TDRS-M launch date under review following pre-launch incident

NASA and Boeing are reviewing the status of the TDRS-M launch date following an incident relating to an antenna during the spacecraft’s final launch processing to launch. The spacecraft’s launch atop United Launch Alliance’s Atlas V rocket is currently scheduled to take place on August 3.

TDRS-M:

A flagship launch of the third of the latest generation of Tracking and Data Relay Satellites (TDRS) is facing a review following an incident during closeout processing.

The spacecraft has been preparing for an August launch inside the Astrotech Space Operations facility in Titusville, Florida.

No specifics about the July 14 incident have been provided, with a NASA statement only noting the assessments surround the spacecraft’s Omni S-band antenna.

“NASA and Boeing are reviewing an incident that occurred during final spacecraft closeout activities,” NASA said. “The mission team is developing a plan to assess flight acceptance and the schedule forward.

“These additional activities are under evaluation for a planned TDRS-M launch Aug. 3, 2017, on an Atlas V rocket from Cape Canaveral Air Force Station in Florida.”

It is understood this latest incident is not related to a ‘close call’ that NASA was investigating earlier in the flow. That incident involved the spacecraft’s shipping container – containing environmental instrumentation – which slid a couple of feet on the trailer it was being winched on to.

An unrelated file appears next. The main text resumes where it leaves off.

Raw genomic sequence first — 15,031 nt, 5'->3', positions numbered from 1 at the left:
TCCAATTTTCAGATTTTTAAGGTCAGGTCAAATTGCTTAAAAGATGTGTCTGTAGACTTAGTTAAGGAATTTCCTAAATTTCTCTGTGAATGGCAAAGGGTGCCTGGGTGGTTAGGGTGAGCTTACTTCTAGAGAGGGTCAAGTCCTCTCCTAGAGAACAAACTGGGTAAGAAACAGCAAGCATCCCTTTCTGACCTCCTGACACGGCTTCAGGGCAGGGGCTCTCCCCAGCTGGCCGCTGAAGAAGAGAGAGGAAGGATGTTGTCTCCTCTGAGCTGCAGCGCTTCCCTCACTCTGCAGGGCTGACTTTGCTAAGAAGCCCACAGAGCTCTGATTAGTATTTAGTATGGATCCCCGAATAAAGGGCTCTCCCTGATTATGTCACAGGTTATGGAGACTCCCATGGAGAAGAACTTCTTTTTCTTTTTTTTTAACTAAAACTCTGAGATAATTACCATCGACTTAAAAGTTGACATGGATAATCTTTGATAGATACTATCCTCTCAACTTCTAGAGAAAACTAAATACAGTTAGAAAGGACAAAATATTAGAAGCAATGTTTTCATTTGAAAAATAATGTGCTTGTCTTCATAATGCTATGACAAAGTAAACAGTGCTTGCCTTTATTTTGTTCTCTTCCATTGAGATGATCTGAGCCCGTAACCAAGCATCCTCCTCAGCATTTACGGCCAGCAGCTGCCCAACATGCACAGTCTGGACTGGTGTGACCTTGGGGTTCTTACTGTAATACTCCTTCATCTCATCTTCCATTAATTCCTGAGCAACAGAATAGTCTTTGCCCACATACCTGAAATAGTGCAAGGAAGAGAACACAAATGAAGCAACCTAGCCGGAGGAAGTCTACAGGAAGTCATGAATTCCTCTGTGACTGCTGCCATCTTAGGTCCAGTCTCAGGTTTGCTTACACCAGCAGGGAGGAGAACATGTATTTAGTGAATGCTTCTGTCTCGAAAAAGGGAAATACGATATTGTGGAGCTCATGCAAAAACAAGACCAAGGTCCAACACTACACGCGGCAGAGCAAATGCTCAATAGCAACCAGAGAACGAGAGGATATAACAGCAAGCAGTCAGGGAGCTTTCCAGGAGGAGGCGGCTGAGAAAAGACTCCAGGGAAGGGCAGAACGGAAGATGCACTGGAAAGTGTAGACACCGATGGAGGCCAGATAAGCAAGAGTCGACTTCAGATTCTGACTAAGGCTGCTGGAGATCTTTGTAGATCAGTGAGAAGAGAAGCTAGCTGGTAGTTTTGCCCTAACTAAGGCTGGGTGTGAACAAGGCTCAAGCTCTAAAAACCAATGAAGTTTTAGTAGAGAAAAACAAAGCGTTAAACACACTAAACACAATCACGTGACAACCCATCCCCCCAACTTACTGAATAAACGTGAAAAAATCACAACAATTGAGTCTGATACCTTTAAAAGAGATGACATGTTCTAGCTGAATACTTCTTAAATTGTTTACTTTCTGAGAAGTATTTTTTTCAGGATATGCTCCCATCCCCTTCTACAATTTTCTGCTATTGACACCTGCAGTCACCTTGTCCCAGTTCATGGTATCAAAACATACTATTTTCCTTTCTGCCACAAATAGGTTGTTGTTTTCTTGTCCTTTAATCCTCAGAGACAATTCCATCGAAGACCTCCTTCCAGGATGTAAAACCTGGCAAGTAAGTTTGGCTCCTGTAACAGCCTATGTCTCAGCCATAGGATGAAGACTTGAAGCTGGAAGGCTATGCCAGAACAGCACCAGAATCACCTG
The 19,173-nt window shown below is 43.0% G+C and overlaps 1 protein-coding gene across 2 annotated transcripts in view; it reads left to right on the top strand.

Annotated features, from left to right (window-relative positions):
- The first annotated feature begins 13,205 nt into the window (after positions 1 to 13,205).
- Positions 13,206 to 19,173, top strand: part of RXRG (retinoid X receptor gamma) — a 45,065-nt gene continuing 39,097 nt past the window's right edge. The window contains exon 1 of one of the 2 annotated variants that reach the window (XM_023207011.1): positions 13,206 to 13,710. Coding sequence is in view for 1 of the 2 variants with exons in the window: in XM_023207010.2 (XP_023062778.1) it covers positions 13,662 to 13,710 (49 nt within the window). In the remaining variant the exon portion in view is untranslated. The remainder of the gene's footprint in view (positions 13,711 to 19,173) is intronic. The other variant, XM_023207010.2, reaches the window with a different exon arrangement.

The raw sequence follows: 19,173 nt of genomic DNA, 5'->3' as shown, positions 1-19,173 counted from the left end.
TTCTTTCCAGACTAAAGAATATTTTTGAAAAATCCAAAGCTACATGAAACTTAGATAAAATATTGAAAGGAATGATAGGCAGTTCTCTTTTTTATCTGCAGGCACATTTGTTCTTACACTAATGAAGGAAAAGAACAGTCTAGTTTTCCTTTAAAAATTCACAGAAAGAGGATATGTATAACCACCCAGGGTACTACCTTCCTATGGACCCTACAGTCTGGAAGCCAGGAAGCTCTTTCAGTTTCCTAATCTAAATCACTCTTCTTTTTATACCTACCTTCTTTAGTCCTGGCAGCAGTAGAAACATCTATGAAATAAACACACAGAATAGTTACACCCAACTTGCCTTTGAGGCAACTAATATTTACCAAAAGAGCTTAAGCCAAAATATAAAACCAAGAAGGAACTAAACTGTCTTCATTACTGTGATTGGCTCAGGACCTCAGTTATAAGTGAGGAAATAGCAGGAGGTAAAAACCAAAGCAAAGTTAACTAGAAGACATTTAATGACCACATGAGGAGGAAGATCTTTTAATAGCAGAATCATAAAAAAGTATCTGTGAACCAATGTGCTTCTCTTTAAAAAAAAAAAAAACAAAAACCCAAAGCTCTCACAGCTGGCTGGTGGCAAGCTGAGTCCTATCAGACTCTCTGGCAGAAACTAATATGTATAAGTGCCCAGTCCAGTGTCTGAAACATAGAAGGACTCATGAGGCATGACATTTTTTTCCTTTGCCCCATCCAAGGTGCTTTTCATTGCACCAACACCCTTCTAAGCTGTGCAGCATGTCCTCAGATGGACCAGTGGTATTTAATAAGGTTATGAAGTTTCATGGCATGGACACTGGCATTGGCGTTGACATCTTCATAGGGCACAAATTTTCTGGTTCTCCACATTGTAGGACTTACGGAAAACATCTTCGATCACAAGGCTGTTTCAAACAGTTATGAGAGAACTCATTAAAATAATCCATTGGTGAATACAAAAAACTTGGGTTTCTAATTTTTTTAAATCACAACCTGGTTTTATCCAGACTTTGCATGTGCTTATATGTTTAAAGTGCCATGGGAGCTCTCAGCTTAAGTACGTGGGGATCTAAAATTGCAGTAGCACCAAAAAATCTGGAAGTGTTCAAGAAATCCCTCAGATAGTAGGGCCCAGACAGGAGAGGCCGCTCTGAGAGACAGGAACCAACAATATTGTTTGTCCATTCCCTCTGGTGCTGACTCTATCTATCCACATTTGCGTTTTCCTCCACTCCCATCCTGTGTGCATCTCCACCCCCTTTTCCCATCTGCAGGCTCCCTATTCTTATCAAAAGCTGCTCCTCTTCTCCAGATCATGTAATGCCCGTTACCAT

The processing flow for the mission had already passed several review milestones, specifically the Launch Vehicle Readiness Review (LVRR), Safety and Mission Success Review (SMSR) and the Calibration & Recertification Review (CRR).

The Atlas V that will provide the spacecraft with its ride to orbit is currently being integrated inside the Vertical Integration Facility (VIF) at Space Launch Complex -41 (SLC-41). ULA’s flow with the rocket has continued without issue, with the TDRS issue unrelated and “upstream” to their operations.

The next key milestones in the flow are the Atlas V/TDRS-M MORR (Mission Operations Readiness Review), TDRS-M FRR (Flight Readiness Review) and a final status review, the latter set to take place on July 28.

This will clear the way for Atlas V to launch with TDRS-M on August 3, in a window ranging from 09:02 to 09:42 Eastern, pending the recent incident hasn’t caused a delay to the launch date.